Brothers From Another Planet
by Jeff Kitts
Photographs by Karjean Ng

             Not too long ago, the idea of a creative collaboration by hard rock bands and rap artists would have inspired laughter. In the first place, the musical differences seemed too huge to surmount. After all, rock has long been based around instrumental – particularly guitar – virtuosity, while rap has mostly relied on samples and pre-recorded backing. As to the commercial viability of such a union, the old thinking had it that fans of the two styles would never agree to come together – except, perhaps, to do battle.

In recent years, however, the two musical forms have grown closer, with rock bands incorporating samples and rapped passages and rappers more often turning to live instrumentation. In turn, the gulf between their bases has continuously shrunk. The time finally seemed ripe for a full-scale marriage of rap and rock, to bring the styles together in a match made in musical heaven.
Enter Judgment Night. The Immortal/Epic Records soundtrack to the upcoming Largo/Universal film features 11 collaborative efforts by leading rock and rap artists, in a groundbreaking experiment in musical fusion. The unlikely duos include: Living Colour with Run-D.M.C., Helmet with House Of Pain, Pearl Jam with Cypress Hill, Slayer with Ice-T, Biohazard with Onyx and Mudhoney with Sir Mix-A-Lot.
Actually, for all the old arguments against the notion, the union of rock and rap music isn’t entirely new. Aerosmith and Run-D.M.C. teamed up in 1986 for a remake of the Aero classic “Walk This Way.” That same year, Anthrax broke rules with their original rap-metal song, “I’m The Man,” while the Beastie Boys’ power-child cruncher “Fight For Your Right” became the party animal’s national anthem. In 1990, Faith No More achieved multi-platinum status with their crossover hit “Epic.” And more recently, Anthrax joined forces with Public Enemy for a remake of PE’s “Bring Tha Noize.”
But according to Happy Walters, manager of Cypress Hill and House Of Pain, president of Immortal Records, and Judgment Night project coordinator, the melding of rock and rap has never been done correctly – until now.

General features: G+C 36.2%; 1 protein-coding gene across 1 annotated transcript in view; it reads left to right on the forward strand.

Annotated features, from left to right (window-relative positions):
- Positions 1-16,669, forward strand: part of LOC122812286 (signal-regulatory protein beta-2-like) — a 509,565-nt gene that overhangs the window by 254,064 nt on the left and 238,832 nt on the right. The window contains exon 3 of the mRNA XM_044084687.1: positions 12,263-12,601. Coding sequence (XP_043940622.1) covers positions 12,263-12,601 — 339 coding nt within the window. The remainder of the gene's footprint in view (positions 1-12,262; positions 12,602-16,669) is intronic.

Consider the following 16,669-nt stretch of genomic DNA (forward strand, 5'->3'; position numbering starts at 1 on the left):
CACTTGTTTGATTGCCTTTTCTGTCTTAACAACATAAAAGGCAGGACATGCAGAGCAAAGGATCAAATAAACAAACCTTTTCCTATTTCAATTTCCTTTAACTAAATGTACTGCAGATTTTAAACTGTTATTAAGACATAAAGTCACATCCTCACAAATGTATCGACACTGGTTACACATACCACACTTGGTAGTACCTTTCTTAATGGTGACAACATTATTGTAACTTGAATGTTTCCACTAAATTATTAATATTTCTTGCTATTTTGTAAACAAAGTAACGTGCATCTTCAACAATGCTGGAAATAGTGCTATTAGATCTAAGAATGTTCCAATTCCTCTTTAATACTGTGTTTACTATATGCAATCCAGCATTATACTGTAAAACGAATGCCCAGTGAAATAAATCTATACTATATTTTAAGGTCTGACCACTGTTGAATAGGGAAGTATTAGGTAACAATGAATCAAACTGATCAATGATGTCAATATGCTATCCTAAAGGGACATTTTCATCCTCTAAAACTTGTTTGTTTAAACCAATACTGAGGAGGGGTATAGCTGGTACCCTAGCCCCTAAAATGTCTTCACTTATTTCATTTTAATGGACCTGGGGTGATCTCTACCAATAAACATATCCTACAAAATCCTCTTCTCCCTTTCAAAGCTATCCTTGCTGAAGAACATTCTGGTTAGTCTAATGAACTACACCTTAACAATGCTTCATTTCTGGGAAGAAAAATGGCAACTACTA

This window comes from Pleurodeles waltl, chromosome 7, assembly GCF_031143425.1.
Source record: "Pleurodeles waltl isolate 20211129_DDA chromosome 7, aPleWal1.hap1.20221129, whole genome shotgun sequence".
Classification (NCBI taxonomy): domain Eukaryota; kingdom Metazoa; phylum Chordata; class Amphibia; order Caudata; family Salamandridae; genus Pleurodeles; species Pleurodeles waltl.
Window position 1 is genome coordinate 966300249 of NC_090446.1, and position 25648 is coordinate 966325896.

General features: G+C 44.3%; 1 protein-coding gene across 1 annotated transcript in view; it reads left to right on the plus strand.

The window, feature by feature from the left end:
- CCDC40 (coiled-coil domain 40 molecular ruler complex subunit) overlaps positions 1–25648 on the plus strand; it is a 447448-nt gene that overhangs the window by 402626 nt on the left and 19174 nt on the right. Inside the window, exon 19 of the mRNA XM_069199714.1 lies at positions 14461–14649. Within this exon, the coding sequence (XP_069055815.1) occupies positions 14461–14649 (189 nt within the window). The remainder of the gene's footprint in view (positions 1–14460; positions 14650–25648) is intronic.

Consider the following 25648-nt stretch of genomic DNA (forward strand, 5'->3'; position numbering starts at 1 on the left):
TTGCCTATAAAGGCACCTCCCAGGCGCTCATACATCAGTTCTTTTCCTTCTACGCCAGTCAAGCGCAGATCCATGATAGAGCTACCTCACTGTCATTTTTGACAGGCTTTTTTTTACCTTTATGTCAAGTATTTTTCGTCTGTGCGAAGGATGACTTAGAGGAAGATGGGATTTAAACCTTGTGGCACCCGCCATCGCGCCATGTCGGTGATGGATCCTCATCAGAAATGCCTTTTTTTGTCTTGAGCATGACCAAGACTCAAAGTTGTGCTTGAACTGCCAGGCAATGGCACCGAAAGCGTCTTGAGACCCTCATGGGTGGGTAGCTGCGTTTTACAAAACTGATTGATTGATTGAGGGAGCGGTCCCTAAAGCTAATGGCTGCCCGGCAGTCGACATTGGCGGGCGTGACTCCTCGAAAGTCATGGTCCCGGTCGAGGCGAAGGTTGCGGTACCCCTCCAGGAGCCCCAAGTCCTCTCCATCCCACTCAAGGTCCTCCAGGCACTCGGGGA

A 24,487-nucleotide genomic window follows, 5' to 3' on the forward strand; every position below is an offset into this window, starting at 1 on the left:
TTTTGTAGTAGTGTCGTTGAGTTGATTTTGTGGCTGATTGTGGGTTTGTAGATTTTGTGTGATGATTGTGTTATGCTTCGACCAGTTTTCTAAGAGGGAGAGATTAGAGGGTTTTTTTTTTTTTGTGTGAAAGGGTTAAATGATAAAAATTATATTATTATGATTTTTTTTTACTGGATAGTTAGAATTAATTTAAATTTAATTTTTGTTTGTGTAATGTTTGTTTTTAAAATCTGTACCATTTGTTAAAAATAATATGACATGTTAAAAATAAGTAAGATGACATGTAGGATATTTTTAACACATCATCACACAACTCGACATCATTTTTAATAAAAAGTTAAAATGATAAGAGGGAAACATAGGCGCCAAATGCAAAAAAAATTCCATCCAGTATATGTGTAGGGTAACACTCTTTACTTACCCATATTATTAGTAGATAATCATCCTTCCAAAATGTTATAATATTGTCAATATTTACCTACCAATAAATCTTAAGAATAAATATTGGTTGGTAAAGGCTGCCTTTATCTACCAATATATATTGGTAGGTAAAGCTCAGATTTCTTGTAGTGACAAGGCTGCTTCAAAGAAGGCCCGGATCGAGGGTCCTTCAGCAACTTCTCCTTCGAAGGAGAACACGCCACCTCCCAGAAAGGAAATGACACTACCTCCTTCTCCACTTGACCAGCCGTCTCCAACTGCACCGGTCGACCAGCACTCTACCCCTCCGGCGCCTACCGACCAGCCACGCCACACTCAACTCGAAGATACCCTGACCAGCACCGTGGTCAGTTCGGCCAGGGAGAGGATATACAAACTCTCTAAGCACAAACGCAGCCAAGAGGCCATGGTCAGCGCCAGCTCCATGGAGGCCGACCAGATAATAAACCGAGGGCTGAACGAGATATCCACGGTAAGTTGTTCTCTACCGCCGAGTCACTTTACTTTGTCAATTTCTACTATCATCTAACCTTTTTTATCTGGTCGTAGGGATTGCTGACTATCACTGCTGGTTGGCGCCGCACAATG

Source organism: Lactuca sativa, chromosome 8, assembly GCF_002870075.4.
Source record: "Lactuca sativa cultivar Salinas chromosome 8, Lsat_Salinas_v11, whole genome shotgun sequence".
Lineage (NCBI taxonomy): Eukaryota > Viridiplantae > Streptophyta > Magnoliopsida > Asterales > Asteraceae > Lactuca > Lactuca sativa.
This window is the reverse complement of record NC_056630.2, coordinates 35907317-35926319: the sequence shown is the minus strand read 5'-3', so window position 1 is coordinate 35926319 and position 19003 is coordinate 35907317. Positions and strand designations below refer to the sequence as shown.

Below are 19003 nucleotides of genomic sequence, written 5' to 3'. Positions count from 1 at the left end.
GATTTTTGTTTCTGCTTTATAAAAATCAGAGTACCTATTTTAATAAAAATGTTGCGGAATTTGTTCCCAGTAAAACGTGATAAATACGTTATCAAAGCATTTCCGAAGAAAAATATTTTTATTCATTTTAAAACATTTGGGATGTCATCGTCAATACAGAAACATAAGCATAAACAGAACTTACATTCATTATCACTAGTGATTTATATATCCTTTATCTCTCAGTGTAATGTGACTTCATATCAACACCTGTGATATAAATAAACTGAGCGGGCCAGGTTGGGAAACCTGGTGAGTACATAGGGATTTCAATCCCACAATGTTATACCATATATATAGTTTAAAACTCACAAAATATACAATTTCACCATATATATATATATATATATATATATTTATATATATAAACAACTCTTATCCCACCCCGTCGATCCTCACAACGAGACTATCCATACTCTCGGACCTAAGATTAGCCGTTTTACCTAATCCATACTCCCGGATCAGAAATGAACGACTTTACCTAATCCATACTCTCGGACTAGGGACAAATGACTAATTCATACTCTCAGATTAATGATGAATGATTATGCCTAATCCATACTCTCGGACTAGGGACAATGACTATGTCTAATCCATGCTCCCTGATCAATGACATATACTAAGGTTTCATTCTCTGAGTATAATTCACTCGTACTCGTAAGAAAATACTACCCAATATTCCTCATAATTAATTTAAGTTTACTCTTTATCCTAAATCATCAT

“The Run-D.M.C./Aerosmith thing was just a remake of an already-existing song, as was the Anthrax/Public Enemy collaboration,” says Walters. “We wanted to do the Judgment Night soundtrack using all original songs with the bands actually working together in the studio.
When the time came to assemble the roster for Judgment Night, Walters set his sights on today’s harder, hipper rock and rap artists – a union of fresh blood from both genres.
“To me, classic rock bands like Aerosmith and AC/DC don’t fit with rap artists like Onyx and Cypress Hill as much as the younger, harder alternative and metal bands do,” says Walters. “More and more, rap music is appealing to fans of Biohazard, Slayer and Pear Jam – and hip-hop fans are also becoming more educated about rock. Given time, the alternative rock and rap genres will become synonymous.”
Most of the pairings on Judgment Night were of bands that shared little more than a flair for songwriting and a willingness to mesh crunching guitars with sampled drum loops. The exception? New York City homeboys Biohazard and Onyx. Unlike the album’s other team efforts, the compatibility of Biohazard and Onyx have a longstanding relationship and a compatibility that extends far beyond their music.
“We’re brothers from the U.S.G. – the United States Ghetto,” says Onyx’s Sticky Fingaz. “That’s what we represent. So for our two groups to be able to work together and get along so good, Biohazard had to be from the U.S.G., too.”
“Even though we grew up in a different section of New York City than the guys in Onyx, we were all exposed to the same type of urban surroundings,” says Biohazard guitarist Bobby Hambel. “We all grew up on the city streets, and we learned how to deal with things the same way.”
There’s no doubt that Biohazard and Onyx – who worked together prior to Judgment Night – will collaborate again in the future. The two bands recently met with Guitar World within walking distance of the United States Ghetto, to rap, so to speak, about Judgment Night and the union of rap and rock.
GUITAR WORLD: How is it Biohazard and Onyx came to be paired together on the Judgment Night soundtrack?